I can’t say that I’ve always been sympathetic to my friends and family who struggle with long-term illness. In fact, I may as well admit the worst—at times, I’ve been downright apathetic. But this week has taught me, among other things, gratitude and perhaps a dose of sympathy. What I experienced this week is nothing compared to what some of you struggle with for a lifetime. And so, if I’m honest, even this bout of illness was grace of a sort. Grace to remind me of my own inability, grace to teach me to rest, and grace to remember to use my good health to serve those who don’t have it.

And to those of you who don’t: please be encouraged that this too is a gift because whether you realize it or not, your often very private struggles are producing “a far more exceeding and eternal weight of glory.” While the rest of us are content to make this earth our home and mourn the loss of our bodies as we age, you already know what we’ve yet to learn—instead of clinging to them, it’s so much better to hope in Him and wait for the redemption of them.

[node:bio/handerson body]

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Aaron Blumer's picture


Had a fair amount of sickness myself the last few weeks. Thanks for helping put it in perspective.

Views expressed are always my own and not my employer's, my church's, my family's, my neighbors', or my pets'. The house plants have authorized me to speak for them, however, and they always agree with me.

Dick Dayton's picture

The Lord often draws my mind to the words of John to Gaius, "I wish that you would prosper, even as your soul prospers." If we read between the lines, it would seem that Gaius was physically afflicted and spiritually vibrant.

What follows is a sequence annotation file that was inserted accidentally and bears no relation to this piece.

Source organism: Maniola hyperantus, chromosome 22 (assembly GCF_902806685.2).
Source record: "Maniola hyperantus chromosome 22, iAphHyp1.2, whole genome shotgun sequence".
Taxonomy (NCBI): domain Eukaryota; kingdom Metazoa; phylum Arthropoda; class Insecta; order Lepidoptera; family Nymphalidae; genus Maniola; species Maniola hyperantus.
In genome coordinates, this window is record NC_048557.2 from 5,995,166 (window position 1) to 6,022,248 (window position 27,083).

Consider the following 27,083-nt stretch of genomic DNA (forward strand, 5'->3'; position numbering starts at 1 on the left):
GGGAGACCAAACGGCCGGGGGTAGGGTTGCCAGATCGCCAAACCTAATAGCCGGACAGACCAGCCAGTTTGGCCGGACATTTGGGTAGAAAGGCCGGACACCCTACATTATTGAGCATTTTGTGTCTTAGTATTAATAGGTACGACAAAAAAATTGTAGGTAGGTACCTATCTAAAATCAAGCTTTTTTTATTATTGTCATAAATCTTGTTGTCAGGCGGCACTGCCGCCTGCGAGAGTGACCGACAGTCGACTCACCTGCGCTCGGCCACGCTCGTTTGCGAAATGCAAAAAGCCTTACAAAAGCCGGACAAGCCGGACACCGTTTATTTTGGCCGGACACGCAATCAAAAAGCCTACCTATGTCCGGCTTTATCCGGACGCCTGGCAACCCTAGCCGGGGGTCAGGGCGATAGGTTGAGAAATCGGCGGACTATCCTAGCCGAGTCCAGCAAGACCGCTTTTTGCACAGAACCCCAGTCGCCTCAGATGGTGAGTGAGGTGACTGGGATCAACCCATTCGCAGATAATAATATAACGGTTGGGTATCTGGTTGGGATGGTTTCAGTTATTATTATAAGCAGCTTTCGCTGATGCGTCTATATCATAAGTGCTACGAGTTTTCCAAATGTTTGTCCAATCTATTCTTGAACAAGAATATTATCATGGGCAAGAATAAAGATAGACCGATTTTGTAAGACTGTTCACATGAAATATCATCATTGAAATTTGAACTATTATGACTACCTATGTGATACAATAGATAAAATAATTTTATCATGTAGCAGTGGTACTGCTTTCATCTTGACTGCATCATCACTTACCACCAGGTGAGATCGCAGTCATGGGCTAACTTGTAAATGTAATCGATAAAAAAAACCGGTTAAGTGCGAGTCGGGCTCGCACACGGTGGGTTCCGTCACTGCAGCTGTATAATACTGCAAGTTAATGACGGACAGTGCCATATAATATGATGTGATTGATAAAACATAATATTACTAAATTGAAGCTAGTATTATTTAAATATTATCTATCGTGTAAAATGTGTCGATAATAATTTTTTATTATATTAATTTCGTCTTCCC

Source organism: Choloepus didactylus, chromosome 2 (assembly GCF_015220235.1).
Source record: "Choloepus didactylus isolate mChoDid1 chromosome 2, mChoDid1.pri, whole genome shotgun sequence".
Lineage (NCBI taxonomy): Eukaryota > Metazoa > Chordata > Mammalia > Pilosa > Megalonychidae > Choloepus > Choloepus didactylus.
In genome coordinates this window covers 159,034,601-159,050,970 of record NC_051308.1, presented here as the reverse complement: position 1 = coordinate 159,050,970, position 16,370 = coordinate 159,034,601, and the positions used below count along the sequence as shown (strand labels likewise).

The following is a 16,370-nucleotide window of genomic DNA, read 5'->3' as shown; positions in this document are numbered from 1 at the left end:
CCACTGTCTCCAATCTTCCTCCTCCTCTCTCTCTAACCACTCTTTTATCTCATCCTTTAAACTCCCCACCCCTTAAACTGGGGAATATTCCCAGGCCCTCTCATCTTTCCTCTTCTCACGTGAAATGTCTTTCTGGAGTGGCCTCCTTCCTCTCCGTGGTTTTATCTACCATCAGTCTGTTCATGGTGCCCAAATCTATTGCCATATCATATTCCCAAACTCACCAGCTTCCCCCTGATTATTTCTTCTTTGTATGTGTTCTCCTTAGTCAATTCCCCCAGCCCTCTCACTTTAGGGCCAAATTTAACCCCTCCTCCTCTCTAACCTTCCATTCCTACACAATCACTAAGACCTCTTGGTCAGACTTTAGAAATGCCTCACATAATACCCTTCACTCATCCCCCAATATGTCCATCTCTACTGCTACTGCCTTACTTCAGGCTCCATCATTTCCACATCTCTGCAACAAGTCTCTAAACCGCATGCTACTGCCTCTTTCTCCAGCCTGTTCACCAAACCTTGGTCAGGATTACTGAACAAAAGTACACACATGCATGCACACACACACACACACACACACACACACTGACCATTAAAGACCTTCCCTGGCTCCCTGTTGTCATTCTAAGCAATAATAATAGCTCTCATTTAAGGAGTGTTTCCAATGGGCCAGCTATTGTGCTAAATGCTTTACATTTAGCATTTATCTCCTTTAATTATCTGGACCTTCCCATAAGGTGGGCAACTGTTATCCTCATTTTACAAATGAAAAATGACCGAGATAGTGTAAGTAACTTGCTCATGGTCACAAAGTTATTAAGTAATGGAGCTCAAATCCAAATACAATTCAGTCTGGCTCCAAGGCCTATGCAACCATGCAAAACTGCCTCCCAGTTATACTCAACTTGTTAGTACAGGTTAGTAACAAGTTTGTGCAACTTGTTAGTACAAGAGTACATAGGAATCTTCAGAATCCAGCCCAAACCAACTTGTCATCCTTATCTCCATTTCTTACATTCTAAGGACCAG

Our health is a stewardship issue. We should maintain good health habits because our bodies and our souls belong to and were purchased by Christ. This body is the tool God has given me for my service for Him, and it is right that I do what is possible to maintain it.

But, we must remember Romans 8, that we live in a sin cursed earth, and that all created things groan under the curse. That does not mean we take a fatalistic point of view, but we need to focus upon health of our souls.

This January marks three years from a major health event for me. I had 99% blockage in my main cardiac artery, and three places of 80% blockage in the oithers. I had been maintaining reasonable health habits, but genetics is more powerful.

What are the lessons the Lord brought to us ? 1) The I Corinthians 6 principle that we need to be good stewards of our bodies. Since surgery, my eating and exercise habits have been subjected to a higher level of discipline 2) The great ministry of the local church. During my recovery period, our church family jumped to the plate, and the local church minsitry continued well. They showered us with prayer and love. 3) When I visit a patient in the hospital, I now make my visits short. They are there to recover, not to talk with me. 4) Life is short, and we better be diligent in serving the Lord this side of heaven.

Some years ago, I took a counseling module dealing with Patients With Critical Or Terminal Illness. The thrust is that our goal needs to be to manage our health for the Lord's glory, not necessarily to get better. Even if we "get better," we will still be leaving this earth at some time. A serious illness may CHANGE our venue or activity in ministry, but it need not STOP it. In fact, when we are ill, we may have opportunity to minister to a whole new segment of people.

Dick Dayton